Auto Scaling Refresher

A WWT customer, well along on their cloud journey, wanted to optimize performance for their thousands of users and keep ballooning infrastructure costs under control at the same time. The initial and obvious choice to achieve this goal was Amazon EC2 Auto Scaling.

Amazon EC2 Auto Scaling lets businesses maximize the benefits of the AWS cloud platform from multiple angles, offering better availability of instances across availability zones, fault tolerance and cost optimization. Auto Scaling ensures that a minimum set of active servers handles your organization’s load, automatically shifting this number up and down as server demand fluctuates.An Innovative Approach to Auto Scaling Servers in the Cloud: Pilot Lighting 1

WWT’s customer explored ways to implement Amazon EC2 Auto Scaling natively and quickly discovered that both developer and infrastructure teams would have to do a significant amount of extra work to ensure Auto Scaling was implemented in accordance with certain company requirements. This heavy workload made them question whether Auto Scaling servers in the cloud would actually save any money.

WWT’s Cloud Experts

The customer engaged me, their embedded WWT Cloud Architect, at this point. WWT has played an integral role in this customer’s cloud efforts from early on, working hand in hand to resolve many issues over the years. For this latest problem, I wanted to use an outside-the-box approach.

The solution? An innovative “pilot lighting” methodology that leveraged cloud native services such as Lambda, SNS and Cloudwatch to enhance native Auto Scaling. This approach would allow the customer to reap the cost saving benefits they sought without the need for extra development and infrastructure work.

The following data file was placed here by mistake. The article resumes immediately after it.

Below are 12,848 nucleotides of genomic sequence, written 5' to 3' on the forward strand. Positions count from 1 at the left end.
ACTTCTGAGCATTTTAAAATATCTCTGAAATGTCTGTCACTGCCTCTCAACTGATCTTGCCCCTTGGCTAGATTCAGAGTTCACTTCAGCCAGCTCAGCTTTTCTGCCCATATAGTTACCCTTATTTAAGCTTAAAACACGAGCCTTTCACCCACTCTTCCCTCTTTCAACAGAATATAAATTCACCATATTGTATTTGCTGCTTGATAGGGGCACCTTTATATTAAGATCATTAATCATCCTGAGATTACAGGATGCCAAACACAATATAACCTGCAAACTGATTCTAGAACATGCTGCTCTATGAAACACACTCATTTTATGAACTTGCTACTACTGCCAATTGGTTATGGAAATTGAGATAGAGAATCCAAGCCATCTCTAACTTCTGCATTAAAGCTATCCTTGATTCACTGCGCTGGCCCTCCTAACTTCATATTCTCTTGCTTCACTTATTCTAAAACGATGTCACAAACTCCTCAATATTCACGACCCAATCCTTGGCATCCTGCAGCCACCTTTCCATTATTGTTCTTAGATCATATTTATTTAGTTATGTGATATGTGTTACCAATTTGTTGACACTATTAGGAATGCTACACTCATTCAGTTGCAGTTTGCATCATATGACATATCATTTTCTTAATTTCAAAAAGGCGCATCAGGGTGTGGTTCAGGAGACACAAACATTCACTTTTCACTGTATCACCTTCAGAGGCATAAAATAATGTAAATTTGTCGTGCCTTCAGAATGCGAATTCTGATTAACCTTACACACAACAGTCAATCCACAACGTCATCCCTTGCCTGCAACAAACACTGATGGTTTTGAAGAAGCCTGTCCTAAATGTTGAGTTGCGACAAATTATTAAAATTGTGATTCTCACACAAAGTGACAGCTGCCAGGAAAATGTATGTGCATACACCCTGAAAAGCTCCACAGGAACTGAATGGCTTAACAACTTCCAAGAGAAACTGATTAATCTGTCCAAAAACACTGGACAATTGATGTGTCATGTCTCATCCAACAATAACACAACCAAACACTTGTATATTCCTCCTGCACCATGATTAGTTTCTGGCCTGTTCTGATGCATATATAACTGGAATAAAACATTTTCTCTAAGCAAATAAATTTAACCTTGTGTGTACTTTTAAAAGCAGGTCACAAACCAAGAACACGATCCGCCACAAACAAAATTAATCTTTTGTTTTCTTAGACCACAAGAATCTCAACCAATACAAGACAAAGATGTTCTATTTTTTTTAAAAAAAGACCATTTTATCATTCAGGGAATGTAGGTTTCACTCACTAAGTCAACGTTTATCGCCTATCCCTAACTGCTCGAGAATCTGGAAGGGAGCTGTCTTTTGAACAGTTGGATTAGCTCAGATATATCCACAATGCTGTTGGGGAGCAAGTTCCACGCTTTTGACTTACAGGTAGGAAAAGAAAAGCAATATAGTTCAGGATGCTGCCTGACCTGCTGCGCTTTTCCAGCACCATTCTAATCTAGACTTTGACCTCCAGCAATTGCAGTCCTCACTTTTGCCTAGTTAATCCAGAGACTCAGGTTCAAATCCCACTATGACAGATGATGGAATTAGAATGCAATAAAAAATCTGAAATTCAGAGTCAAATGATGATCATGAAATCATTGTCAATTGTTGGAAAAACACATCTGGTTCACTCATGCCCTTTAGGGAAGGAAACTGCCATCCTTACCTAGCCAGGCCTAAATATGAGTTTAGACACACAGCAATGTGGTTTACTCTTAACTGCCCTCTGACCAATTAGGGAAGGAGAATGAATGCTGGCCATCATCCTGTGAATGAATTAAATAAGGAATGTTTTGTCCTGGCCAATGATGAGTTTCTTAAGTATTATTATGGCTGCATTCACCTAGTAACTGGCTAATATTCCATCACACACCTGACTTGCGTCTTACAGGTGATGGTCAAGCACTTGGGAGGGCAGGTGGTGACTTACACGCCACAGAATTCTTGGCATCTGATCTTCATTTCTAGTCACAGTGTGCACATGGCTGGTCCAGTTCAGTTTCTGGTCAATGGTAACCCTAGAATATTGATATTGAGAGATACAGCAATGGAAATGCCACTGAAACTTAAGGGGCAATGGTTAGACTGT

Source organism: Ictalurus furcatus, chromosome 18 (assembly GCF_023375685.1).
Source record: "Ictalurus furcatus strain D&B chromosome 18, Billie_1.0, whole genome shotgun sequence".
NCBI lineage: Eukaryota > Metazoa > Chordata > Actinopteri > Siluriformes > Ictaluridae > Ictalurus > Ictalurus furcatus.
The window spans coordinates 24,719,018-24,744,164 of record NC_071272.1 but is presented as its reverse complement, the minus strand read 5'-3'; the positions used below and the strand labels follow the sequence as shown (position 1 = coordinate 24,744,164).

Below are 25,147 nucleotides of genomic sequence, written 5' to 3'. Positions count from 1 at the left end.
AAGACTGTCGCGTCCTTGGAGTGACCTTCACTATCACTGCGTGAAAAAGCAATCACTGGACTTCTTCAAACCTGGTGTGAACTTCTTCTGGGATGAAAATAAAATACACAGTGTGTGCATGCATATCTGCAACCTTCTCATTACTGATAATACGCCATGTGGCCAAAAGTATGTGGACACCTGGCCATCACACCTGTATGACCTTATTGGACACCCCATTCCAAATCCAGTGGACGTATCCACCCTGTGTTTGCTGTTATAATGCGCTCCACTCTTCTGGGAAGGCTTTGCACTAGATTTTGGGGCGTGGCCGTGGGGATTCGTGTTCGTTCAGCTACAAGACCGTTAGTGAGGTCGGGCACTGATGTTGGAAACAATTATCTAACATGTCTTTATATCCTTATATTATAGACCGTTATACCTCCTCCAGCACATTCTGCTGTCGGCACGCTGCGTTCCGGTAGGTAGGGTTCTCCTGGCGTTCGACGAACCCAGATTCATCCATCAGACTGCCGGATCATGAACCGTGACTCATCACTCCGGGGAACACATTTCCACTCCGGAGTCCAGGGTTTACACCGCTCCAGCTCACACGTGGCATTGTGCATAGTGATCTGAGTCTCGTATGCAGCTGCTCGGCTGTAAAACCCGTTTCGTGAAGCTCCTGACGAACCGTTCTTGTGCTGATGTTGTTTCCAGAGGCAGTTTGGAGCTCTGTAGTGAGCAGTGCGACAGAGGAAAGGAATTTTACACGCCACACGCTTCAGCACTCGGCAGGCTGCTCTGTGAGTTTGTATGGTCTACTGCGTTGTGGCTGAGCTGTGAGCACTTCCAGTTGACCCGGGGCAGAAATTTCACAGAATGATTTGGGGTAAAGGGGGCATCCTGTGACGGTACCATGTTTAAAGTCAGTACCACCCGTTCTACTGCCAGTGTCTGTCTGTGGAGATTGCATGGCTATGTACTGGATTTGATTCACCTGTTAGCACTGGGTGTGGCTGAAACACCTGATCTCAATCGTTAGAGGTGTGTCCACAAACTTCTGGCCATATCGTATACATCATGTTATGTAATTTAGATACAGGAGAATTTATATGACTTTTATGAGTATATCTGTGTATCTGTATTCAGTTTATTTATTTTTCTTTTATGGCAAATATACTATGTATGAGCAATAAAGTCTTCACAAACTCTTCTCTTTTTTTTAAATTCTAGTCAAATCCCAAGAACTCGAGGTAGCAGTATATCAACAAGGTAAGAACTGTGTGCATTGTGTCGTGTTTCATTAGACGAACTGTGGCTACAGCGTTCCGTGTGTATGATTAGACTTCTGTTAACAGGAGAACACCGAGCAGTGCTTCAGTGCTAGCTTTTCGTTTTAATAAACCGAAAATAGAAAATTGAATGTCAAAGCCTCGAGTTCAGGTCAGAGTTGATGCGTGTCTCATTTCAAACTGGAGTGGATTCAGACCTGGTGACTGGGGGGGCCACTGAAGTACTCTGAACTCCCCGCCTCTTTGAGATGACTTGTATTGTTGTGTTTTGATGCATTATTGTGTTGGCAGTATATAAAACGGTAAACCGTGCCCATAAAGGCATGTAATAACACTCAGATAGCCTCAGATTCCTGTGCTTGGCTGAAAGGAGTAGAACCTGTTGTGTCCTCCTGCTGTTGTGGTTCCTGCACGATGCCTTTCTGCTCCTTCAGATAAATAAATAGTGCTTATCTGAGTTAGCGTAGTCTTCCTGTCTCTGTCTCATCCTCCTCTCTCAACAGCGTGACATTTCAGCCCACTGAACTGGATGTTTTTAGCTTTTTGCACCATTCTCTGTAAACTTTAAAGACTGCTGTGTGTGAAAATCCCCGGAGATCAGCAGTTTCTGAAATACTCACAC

But before we dive into the details of my solution, we need to understand the challenges that prompted the customer to engage WWT in the first place.

Challenges of Auto Scaling Natively

To configure Amazon EC2 Auto Scaling natively, you must first select an Amazon Machine Instance (AMI) and create what is known as a Launch Configuration (or Launch Template). This is where you specify parameters such as instance type, Amazon EBS volume to attach on launch, AMI ID, security group, key pairs to associate, etc. If you have ever launched an Amazon EC2 instance before, you would have specified this same information.

When a new instance is created due to scale out, it causes a new AMI to launch from scratch. This AMI might have a bootstrap user data script installed; it could be a custom AMI with many components of an application built into the image; or it could use a Configuration Management tool like Puppet to auto-configure the server at boot.

Amazon EC2 Auto Scaling is a great solution path for a large majority of workloads. But it can become challenging for developers and cloud teams when you introduce enterprise requirements for server builds and/or additional setup complexities.

Challenge One: Enterprise Requirements